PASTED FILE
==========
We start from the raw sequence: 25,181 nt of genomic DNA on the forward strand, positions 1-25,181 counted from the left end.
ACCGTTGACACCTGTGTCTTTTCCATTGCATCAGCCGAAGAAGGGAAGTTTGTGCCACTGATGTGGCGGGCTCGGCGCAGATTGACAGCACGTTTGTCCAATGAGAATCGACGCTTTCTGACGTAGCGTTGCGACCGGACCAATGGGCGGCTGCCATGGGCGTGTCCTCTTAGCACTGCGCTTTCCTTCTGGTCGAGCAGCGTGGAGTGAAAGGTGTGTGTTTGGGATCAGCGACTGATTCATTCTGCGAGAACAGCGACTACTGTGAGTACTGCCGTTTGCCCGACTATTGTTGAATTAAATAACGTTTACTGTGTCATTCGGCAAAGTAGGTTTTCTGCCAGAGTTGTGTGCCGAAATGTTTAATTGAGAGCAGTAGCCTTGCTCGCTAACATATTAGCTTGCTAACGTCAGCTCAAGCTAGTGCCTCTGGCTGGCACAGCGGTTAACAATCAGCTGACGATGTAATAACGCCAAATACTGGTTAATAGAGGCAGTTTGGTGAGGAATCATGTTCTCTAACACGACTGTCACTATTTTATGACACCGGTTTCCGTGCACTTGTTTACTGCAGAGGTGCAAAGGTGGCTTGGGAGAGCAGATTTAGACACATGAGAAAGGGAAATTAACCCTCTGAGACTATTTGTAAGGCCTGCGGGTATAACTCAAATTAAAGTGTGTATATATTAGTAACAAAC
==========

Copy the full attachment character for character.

We start from the raw sequence: 25,181 nt of genomic DNA on the forward strand, positions 1-25,181 counted from the left end.
ACCGTTGACACCTGTGTCTTTTCCATTGCATCAGCCGAAGAAGGGAAGTTTGTGCCACTGATGTGGCGGGCTCGGCGCAGATTGACAGCACGTTTGTCCAATGAGAATCGACGCTTTCTGACGTAGCGTTGCGACCGGACCAATGGGCGGCTGCCATGGGCGTGTCCTCTTAGCACTGCGCTTTCCTTCTGGTCGAGCAGCGTGGAGTGAAAGGTGTGTGTTTGGGATCAGCGACTGATTCATTCTGCGAGAACAGCGACTACTGTGAGTACTGCCGTTTGCCCGACTATTGTTGAATTAAATAACGTTTACTGTGTCATTCGGCAAAGTAGGTTTTCTGCCAGAGTTGTGTGCCGAAATGTTTAATTGAGAGCAGTAGCCTTGCTCGCTAACATATTAGCTTGCTAACGTCAGCTCAAGCTAGTGCCTCTGGCTGGCACAGCGGTTAACAATCAGCTGACGATGTAATAACGCCAAATACTGGTTAATAGAGGCAGTTTGGTGAGGAATCATGTTCTCTAACACGACTGTCACTATTTTATGACACCGGTTTCCGTGCACTTGTTTACTGCAGAGGTGCAAAGGTGGCTTGGGAGAGCAGATTTAGACACATGAGAAAGGGAAATTAACCCTCTGAGACTATTTGTAAGGCCTGCGGGTATAACTCAAATTAAAGTGTGTATATATTAGTAACAAAC